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Understanding ADHD
And Living With It

March 22, 2013



 

Understanding The Symptoms Of ADHD

"Before I formed you in the womb, I knew you. Before you were born, I set you apart for my holy purpose."
-Jeremiah 1:5

I have never told anybody about this before, but I have severe ADHD. I knew I had it, my school knew I had it, and they urged my parents to get me help. But I was never formally diagnosed until now.

My uncle Dale, who is a psychologist, came to our house this Thanksgiving and I had a chance to sit down with him and ask him for his professional opinion. He asked me several questions, gave me some tests, and went through the standard procedure. He confirmed what my teachers had suspected and I had known all along. We then had a discussion about the impact it would and has had on my life.

ADHD (attention deficit hyperactivity disorder) is a genetic neurobehavioral disorder that affects about 5% of the population. People with ADHD are born with differences in their brain structure that cause them to think differently than most people. It affects behavior, learning, work performance, and social skills. Its three main characteristics are inattentiveness, hyperactivity, and impulsivity.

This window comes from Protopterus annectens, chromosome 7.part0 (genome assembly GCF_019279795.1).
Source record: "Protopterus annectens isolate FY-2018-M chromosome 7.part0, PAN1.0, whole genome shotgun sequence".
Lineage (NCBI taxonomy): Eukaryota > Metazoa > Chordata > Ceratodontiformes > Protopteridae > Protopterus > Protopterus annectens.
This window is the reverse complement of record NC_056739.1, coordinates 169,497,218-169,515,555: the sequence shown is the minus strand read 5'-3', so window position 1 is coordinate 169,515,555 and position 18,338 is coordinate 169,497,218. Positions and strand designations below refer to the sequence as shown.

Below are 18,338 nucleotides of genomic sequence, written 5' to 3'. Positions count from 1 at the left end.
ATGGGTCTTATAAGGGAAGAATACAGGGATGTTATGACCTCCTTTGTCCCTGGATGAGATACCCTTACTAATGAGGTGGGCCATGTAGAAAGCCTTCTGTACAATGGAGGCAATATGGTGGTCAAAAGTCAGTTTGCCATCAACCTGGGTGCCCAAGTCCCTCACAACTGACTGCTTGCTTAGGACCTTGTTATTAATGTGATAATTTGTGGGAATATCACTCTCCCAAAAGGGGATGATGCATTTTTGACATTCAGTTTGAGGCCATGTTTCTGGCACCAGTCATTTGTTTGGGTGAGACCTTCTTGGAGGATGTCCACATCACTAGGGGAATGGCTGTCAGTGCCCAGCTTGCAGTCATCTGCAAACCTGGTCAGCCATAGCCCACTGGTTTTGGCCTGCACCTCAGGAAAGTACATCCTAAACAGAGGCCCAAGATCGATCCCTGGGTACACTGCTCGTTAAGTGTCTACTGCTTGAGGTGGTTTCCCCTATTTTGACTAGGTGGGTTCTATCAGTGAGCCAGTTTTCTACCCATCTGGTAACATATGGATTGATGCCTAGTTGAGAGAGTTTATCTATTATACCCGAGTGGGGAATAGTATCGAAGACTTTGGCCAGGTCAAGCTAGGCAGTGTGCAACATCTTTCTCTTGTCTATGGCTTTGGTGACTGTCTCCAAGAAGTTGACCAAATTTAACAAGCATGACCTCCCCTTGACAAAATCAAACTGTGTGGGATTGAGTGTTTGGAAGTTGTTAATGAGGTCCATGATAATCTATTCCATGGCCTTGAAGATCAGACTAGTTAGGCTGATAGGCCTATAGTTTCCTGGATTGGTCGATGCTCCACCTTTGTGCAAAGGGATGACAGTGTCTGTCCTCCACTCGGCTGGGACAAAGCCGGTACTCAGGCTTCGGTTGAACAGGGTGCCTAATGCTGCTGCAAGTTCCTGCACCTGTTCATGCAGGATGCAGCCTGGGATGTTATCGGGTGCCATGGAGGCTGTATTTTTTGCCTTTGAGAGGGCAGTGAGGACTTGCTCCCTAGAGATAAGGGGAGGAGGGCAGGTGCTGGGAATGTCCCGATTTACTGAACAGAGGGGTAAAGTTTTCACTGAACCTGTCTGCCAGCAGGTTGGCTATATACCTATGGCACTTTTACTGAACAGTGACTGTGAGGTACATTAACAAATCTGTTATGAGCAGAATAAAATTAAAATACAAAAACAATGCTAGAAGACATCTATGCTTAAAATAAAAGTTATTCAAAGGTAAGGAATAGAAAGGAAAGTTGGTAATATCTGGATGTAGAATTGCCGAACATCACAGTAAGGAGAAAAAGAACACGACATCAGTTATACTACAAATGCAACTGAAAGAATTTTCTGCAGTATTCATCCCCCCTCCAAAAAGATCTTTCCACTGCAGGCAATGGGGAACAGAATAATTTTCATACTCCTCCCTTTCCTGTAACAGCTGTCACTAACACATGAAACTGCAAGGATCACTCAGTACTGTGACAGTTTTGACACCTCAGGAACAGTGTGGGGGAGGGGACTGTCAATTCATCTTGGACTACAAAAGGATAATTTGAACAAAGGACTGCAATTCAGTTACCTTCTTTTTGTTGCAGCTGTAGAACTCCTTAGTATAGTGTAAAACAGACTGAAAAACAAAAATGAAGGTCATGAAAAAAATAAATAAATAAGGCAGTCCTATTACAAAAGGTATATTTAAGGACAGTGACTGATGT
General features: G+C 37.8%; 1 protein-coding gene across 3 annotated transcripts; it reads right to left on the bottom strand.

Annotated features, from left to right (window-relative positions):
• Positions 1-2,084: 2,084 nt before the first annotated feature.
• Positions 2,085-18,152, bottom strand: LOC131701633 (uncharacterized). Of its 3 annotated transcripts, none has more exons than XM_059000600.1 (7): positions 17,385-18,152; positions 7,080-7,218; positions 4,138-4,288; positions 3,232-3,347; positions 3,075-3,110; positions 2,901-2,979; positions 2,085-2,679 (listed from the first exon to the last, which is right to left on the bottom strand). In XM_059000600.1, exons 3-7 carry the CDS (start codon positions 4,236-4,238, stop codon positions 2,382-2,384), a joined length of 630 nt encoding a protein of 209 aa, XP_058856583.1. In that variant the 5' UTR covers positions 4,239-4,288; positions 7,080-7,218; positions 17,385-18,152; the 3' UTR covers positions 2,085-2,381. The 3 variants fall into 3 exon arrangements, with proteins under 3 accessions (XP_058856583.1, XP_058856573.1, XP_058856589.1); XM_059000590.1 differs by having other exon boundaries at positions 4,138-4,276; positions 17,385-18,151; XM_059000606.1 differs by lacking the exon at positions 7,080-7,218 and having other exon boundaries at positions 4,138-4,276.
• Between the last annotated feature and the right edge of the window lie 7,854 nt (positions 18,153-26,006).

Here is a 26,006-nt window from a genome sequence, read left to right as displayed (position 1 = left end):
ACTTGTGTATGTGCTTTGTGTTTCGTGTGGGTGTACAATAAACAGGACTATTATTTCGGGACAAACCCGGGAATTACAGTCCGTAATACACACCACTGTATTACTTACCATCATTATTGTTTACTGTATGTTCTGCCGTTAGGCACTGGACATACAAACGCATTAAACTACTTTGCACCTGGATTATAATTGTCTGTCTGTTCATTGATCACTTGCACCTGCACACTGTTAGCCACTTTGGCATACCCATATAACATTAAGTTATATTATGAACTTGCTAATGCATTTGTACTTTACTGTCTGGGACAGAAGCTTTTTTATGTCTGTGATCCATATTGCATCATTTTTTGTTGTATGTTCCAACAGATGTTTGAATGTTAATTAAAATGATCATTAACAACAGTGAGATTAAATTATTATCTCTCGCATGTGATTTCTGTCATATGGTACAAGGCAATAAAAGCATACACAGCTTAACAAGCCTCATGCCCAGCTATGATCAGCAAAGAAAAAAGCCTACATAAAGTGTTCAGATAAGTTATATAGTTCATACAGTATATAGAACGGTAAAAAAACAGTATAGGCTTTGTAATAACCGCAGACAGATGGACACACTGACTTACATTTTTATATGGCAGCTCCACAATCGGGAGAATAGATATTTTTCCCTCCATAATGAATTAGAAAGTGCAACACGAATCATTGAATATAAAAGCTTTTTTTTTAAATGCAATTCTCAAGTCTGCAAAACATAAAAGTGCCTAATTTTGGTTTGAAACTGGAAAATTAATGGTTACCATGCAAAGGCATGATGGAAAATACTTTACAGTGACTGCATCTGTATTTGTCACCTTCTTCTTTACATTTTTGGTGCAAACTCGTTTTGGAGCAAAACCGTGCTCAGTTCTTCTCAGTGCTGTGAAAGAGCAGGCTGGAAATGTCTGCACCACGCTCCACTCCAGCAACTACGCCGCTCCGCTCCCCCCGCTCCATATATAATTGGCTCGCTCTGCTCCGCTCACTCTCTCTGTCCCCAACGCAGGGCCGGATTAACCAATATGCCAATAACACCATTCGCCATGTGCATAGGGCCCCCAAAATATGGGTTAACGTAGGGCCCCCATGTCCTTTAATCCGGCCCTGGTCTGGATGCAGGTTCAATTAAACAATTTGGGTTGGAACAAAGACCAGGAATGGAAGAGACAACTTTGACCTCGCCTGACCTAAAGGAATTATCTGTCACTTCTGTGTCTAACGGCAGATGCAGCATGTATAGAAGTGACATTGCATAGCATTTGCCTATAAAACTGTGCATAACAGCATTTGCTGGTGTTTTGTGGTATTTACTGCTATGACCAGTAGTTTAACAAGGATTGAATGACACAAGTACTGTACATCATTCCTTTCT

Some common signs of ADHD include:

  • Inability to focus, short attention span

  • Lag in processing information, difficulty learning, does things slower, distorted perception of time

  • Impaired social skills

  • Poor listening skills, easily distracted, automatically tune out or drift off even when being directly spoken to, daydreaming (although at times can be hyperfocused - Get so wrapped up in some things I do that I can hardly stop to take a break or switch to doing something else)

  • Trouble sustaining friendships or intimate relationships, promiscuity

  • Difficulty falling asleep, may be due to too many thoughts at night

  • Difficulty coming awake (may need coffee or other stimulant)

  • Frequent search for high stimulation (bungee jumping, gambling, race track, high stress jobs, ER doctors, doing many things at once, etc. Needs a lot of stimulation from things like action movies and video games, new purchases, being among lively friends, driving fast or engaging in extreme sports.)